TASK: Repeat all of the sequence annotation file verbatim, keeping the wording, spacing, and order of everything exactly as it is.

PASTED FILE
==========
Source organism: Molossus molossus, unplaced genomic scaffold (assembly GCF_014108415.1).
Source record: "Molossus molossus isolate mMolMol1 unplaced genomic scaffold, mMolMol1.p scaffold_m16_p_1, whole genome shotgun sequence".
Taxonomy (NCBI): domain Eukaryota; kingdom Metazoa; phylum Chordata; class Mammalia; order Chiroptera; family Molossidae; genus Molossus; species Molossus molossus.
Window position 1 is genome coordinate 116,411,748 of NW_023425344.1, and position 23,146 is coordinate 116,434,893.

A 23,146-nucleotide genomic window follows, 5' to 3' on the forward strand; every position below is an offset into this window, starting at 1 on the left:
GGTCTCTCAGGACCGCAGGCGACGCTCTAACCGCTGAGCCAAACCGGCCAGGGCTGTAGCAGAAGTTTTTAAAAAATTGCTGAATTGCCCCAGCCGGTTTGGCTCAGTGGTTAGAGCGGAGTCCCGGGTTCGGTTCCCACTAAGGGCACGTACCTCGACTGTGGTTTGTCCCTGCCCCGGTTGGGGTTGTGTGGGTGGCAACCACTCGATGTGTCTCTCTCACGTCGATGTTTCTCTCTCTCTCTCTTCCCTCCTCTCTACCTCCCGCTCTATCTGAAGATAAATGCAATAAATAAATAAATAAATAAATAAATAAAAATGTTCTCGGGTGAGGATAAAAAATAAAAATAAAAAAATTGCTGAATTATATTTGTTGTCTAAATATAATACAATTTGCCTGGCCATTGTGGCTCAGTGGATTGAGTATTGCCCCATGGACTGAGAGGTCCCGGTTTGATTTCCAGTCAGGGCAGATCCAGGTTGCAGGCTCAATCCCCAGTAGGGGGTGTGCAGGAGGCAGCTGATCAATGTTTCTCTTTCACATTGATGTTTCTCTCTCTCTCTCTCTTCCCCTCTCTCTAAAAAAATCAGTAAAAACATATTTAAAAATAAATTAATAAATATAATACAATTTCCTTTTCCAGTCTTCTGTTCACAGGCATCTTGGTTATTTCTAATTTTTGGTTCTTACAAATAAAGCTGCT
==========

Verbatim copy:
Source organism: Molossus molossus, unplaced genomic scaffold (assembly GCF_014108415.1).
Source record: "Molossus molossus isolate mMolMol1 unplaced genomic scaffold, mMolMol1.p scaffold_m16_p_1, whole genome shotgun sequence".
Taxonomy (NCBI): domain Eukaryota; kingdom Metazoa; phylum Chordata; class Mammalia; order Chiroptera; family Molossidae; genus Molossus; species Molossus molossus.
Window position 1 is genome coordinate 116,411,748 of NW_023425344.1, and position 23,146 is coordinate 116,434,893.

A 23,146-nucleotide genomic window follows, 5' to 3' on the forward strand; every position below is an offset into this window, starting at 1 on the left:
GGTCTCTCAGGACCGCAGGCGACGCTCTAACCGCTGAGCCAAACCGGCCAGGGCTGTAGCAGAAGTTTTTAAAAAATTGCTGAATTGCCCCAGCCGGTTTGGCTCAGTGGTTAGAGCGGAGTCCCGGGTTCGGTTCCCACTAAGGGCACGTACCTCGACTGTGGTTTGTCCCTGCCCCGGTTGGGGTTGTGTGGGTGGCAACCACTCGATGTGTCTCTCTCACGTCGATGTTTCTCTCTCTCTCTCTTCCCTCCTCTCTACCTCCCGCTCTATCTGAAGATAAATGCAATAAATAAATAAATAAATAAATAAATAAAAATGTTCTCGGGTGAGGATAAAAAATAAAAATAAAAAAATTGCTGAATTATATTTGTTGTCTAAATATAATACAATTTGCCTGGCCATTGTGGCTCAGTGGATTGAGTATTGCCCCATGGACTGAGAGGTCCCGGTTTGATTTCCAGTCAGGGCAGATCCAGGTTGCAGGCTCAATCCCCAGTAGGGGGTGTGCAGGAGGCAGCTGATCAATGTTTCTCTTTCACATTGATGTTTCTCTCTCTCTCTCTCTTCCCCTCTCTCTAAAAAAATCAGTAAAAACATATTTAAAAATAAATTAATAAATATAATACAATTTCCTTTTCCAGTCTTCTGTTCACAGGCATCTTGGTTATTTCTAATTTTTGGTTCTTACAAATAAAGCTGCT